Starchy foods

Never n (frequency) Rarely (1 - 2 times/ week) n (frequency) >3times/ week n (frequency) Regular consumption (%)

Irregular consumption (%)

Plantain

98 (56.0) 13 (7.4) 64 (36.6)
Cassava 104 (59.4) 25 (14.3)

46 (26.3)

Unripe bananas

106 (60.6) 26 (14.9) 43 (24.5)
yams 114 (65.1) 23 (13.1) 38 (21.8) 66.3%

33.7%

Yams

114 (65.1) 33 (18.9) 28 (16.0)
Irish potatoes 101 (57.7) 24 (13.7)

50 (28.6)

Sweet potatoes

121 (69.1) 25 (14.3) 29 (16.6)
Ponded yams 126 (72.0) 31 (17.7)

18 (10.3)

 

Patients (61.7%) regularly consumed legumes like Egusi (Cucumis sp) (58.3%), beans (Phaseolus vulgaris) (52.0%) and peanuts (Arachis hypogeae) (61.1%). All of this is present in their diet three times per week. (Table 6).

Table 6. Distribution of Hypertensive Patients Based on Consumption of Legumes

Legumes

Never n (frequency) Rarely (1 - 2 times/ week) n (frequency) >3times/ week n (frequency) Regular consumption (%)

Irregular consumption (%)

Peanuts

35 (20.0) 33 (18.9) 107 (61.1)
Soya 117 (66.9) 33 (18.9) 25 (14.2) 61.7%

38.3%

Egusi

20 (11.4) 53 (30.3) 102 (58.3)
Beans 34 (19.4) 50 (28.6)

91 (52.0)

 

From this study it comes out that 77.1% of hypertensive patients regular consumed animal proteins. The foods consumed up to 3 times per week are fish (73.7%), red meat (60.0%), white meat (58.3%), sea products (63.4%) and eggs (51.4%) (Table 7).

Table 7. Distribution of Hypertensive Patients Based on Consumption of Animal Proteins

Animal proteins

Never n (frequency)

Rarely (1 - 2 times/ week) n (frequency)

>3times/ week n (frequency)

Regular consumption (%)

Irregular consumption (%)

Eggs

42 (24.0) 43 (24.6) 90 (51.4)
Red meat 27 (15.4) 43 (24.6)

105 (60.0)

White meat

21 (12.0) 52 (29.7) 102 (58.3)
Meat products 77 (44.0) 64 (36.6) 34 (19.4) 77.1%

22.9%

Fish

12 (06.9) 34 (19.4) 129 (73.7)
Sea products 26 (14.9) 38 (21.7)

111 (63.4)

Milk

41 (23.4) 56 (32.0) 78 (44.5)
dairy products 62 (35.4) 47 (26.9)

66 (37.7)

 

In our study, only 26.3% of hypertensive patients consumed fats and oils. The fats and oils most used by patients 3 times/weeks are refined palm oil (64.0%), crude palm oil (45.1%) and margarine (30.8%) (Table 8).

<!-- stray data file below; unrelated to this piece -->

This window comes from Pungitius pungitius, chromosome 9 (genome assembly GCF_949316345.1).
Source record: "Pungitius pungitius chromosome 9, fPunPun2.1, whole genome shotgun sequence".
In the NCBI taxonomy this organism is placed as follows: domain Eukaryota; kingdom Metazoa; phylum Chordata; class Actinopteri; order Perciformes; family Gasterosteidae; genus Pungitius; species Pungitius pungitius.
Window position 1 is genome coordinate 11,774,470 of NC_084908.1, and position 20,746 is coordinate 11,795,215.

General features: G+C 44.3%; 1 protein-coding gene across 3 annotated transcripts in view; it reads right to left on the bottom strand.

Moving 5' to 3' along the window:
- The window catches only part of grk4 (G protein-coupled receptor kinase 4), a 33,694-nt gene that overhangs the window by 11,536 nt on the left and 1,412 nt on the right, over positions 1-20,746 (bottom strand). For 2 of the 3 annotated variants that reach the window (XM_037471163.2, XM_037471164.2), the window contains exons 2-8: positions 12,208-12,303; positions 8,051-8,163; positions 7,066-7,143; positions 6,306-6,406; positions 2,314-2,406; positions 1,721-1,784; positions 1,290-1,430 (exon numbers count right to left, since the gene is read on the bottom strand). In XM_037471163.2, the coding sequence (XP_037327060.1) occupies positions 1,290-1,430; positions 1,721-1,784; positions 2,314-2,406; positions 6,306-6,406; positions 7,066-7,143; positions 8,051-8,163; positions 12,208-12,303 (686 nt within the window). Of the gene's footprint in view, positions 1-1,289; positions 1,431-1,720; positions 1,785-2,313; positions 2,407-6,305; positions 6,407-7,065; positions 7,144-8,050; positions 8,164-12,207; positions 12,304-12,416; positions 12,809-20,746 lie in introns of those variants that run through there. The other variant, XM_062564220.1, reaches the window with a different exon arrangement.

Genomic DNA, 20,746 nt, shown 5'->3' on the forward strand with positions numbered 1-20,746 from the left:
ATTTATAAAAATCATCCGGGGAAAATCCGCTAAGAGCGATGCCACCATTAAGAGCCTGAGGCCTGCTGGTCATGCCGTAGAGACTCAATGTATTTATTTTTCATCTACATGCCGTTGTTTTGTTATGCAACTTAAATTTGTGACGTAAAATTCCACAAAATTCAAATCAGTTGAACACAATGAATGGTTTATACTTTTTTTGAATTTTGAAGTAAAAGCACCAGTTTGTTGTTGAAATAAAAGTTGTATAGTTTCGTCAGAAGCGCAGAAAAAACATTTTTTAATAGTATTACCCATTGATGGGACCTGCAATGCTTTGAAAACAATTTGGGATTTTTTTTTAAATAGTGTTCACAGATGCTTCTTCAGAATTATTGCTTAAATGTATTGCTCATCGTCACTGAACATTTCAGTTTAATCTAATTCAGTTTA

Table 8. Distribution of Hypertensive Patients Based on Consumption of Fats and Oils

Fats and oils

Never n (frequency) Rarely (1 - 2 times/ week) n (frequency) >3times/ week n (frequency) Regular consumption (%)

Irregular consumption (%)

Crude palm oil

55 (31.4) 41 (23.4) 79 (45.1)
Refine palm oil 26 (14.9) 37 (21.1)

112 (64.0)

Cotton oil

137 (78.3) 19 (10.9) 19 (10.8)
Soya oil 110 (62.9) 25 (14.3) 40 (22.8) 26.3%

73.7%

Maize oil

168 (96.0) 07 (4.0) 00 (0.0)
Olive oil 101 (57.7) 26 (14.9)

48 (27.4)

Butter

113 (64.6) 30 (17.1) 32 (18.3)
Margarine 92 (52.6) 29 (16.6)

54 (30.8)

 

Concerning spices, the study revealed that 82.9% of hypertensive patients consumed spices in their diet like onion (Allium cepa) (85.7%) and garlic (Allium sativum) (81.7%) (Table 9).

Table 9. Distribution of Hypertensive Patients Based on Consumption of Spices

Spices

Never n (frequency) Rarely (1 - 2 times/ week) n (frequency) >3times/ week n (frequency) Regular consumption (%)

Irregular consumption (%)

Onion

07 (04.0) 18 (10.3) 150 (85.7)
Garlic 08 (04.6) 24 (13.7)

143 (81.7)

White pepper

35 (20.0) 36 (20.6) 104 (59.4) 82.9% 17.1%
Ginger 30 (17.1) 72 (41.1)

73 (41.7)

Djangsang

24 (13.7) 46 (26.3) 105 (60.0)
Chili pepper 31 (17.7) 58 (33.1)

86 (49.1)

 

The consumption of pastries and sugary foods showed that 17.7% of hypertensive patients regular eat pastries and sugary foods particularly donuts (46.8%), cakes (29.7%) and chocolate (25.1%) (Table 10).

Table 10. Distribution of Hypertensive Patients Based on Consumption of Pasties and Sugary Foods

Pastries and sugary foods

Never n (frequency) Rarely (1 - 2 times/ week) n (frequency) >3times/ week n (frequency) Regular consumption (%)

Irregular consumption (%)

Cakes

85 (48.6) 38 (21.7) 52 (29.7)
Donuts 61 (34.9) 32 (18.3)

82 (46.8)

Pizza

148 (84.6) 15 (08.6) 12 (06.8)
Hamburger 136 (77.7) 22 (12.6)

17 (09.7)

Hot dog

149 (85.1) 14 (08.0) 12 (06.8) 17.7% 82.3%
Chocolate 83 (47.4) 48 (27.4)

44 (25.1)

Ice cream

136 (77.7) 17 (09.7) 22 (12.6)
Chips 119 (68.0) 32 (18.3)

24 (13.7)

Confit peanuts

116 (66.3) 44 (25.1) 15 (08.6)
Candies 137 (78.3) 26 (14.9)

12 (06.8)

 

Distribution of Hypertensive Patients According to the Consumption of Foods Rich in Micronutrients

The study revealed that 44.6% of patients regularly consumed food rich in potassium, 43.4% consumed food rich in magnesium, 80% consumed food rich in sodium and 39.4% consumed food rich in calcium (Table 11).

Table 11. Distribution of Hypertensive Patients Based on Consumption of Food Rich in Micronutrients Important for Hypertension

Food rich in micronutrients important for hypertension

Foods rich in Potassium (%) Foods rich in Magnesium (%) Foods rich in Calcium (%)

Foods rich in Sodium (%)

Regular consumption